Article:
Pause, Renew, Next!

Never Alone

I think there is a good reason that the apostle Paul never names his infamous “thorn in the flesh.” By not giving it a name or a condition, we can all place our own suffering experience into the text and relate to his pain. Although I am not an expert on the subject of suffering, I certainly can relate to a thorn in the flesh. Mine happens to be in the form of joint instability and the pain that goes with it. I too have asked for my thorn to be removed. Although I hope that one day I am healed, for now, the Lord is slowly teaching me that His grace really is sufficient.

My “thorn in the flesh” journey began about six years ago. A year or two into the journey, I remember a day that I took a walk in the woods. As I walked, I was thinking and praying, and honestly feeling pretty sorry for myself. Any time I took a walk my dog, Todd, a black lab mix, walked with me. He was so enthusiastic, running ahead, chasing all the smells and noises, but constantly making sure that he was near me.  He would double back around to check in with me, before chasing the next smell.

A loyal companion

I was contemplating how faithful my dog was to me, when I felt the Lord impress on my spirit that He was the same way.  I might be going through suffering, but I would not do it alone. The Lord was with me, and He had given me a family (and dog) who loved me and would walk with me on this journey.

As time passes, even though I feel that I grow wiser, somehow I find that I need to be reminded of truths that the Lord has taught me before. Flash forward to this week, when the Lord did a similar thing for me again. Last week I was experiencing more pain than usual, and with the pain came worry, insecurity, and fear of the future. One afternoon I took a walk and was praying about it. By praying about it, I mean ugly crying and once again having a pity party. As I walked and cried, a phrase from Psalm 91 came into my head: “I will be with him in trouble.” I stopped walking, and pulled out my Bible app to read the whole verse:

“When he calls to me, I will answer him; I will be with him in trouble; I will rescue him and honor him.”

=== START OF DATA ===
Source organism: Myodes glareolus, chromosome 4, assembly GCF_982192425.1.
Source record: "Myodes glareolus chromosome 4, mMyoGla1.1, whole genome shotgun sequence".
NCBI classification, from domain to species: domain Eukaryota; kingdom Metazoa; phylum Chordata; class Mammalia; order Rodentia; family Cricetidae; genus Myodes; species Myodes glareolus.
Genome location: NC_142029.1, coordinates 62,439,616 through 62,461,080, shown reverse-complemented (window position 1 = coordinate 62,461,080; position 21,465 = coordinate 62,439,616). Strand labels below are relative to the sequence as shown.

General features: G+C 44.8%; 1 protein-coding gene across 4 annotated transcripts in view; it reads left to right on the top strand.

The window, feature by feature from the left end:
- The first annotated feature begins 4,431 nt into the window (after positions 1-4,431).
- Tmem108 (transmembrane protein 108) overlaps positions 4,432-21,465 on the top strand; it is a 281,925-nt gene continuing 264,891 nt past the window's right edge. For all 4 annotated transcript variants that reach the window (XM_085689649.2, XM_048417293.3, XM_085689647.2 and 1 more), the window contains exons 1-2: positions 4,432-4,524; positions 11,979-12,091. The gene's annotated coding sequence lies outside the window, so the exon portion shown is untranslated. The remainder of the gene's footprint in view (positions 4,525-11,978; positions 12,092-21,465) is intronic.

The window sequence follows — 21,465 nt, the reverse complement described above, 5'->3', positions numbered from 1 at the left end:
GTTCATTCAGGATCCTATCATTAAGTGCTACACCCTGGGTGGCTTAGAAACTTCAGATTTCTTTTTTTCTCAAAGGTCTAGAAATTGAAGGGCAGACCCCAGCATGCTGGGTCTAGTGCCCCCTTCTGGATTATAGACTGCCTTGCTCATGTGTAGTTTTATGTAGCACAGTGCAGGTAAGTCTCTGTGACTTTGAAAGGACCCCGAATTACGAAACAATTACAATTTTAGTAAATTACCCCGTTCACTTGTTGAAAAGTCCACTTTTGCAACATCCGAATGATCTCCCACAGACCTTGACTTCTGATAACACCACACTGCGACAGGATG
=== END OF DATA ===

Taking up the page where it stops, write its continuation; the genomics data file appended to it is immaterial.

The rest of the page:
Psalm 91:15

Once again, the Lord reassured me that although I was experiencing pain, I was not in it alone.

The promises of Scripture are so rich. When we suffer, we can hold on to God’s promises more tightly, exploring the depths of them more fully.  We serve a dependable God. He is the same today, tomorrow, and forever. My feelings and circumstances change, but His grace and faithfulness don’t waver. I’m so thankful that when our perspective is skewed by pain and fear, He reminds us of His faithfulness.

In Christ, we are never alone.

Pause: Find space in your day that you have time to read, pray, and journal.  Look for promises in Scripture about suffering and God’s faithfulness (or whatever else pertains to your current life situation).

Renew: Write these verses down in a journal so that you can revisit these promises when you need a reminder.  If there are one or two verses that really stand out to you, put them on a 3X5 card and carry them with you or put them in a place that you will see them often.

Next: Take opportunities throughout this week to bring your thoughts and feelings to the Lord in prayer.  Take time to listen for His voice and to spend time in the Bible meditating on what you read there. The Lord has the power to re-frame our perspective about our circumstances.

May you have the reassurance that the Lord goes before you, behind you, and with you, always.

Pause, Renew, Next!

© 2022 PRN

Theme by Anders NorenUp ↑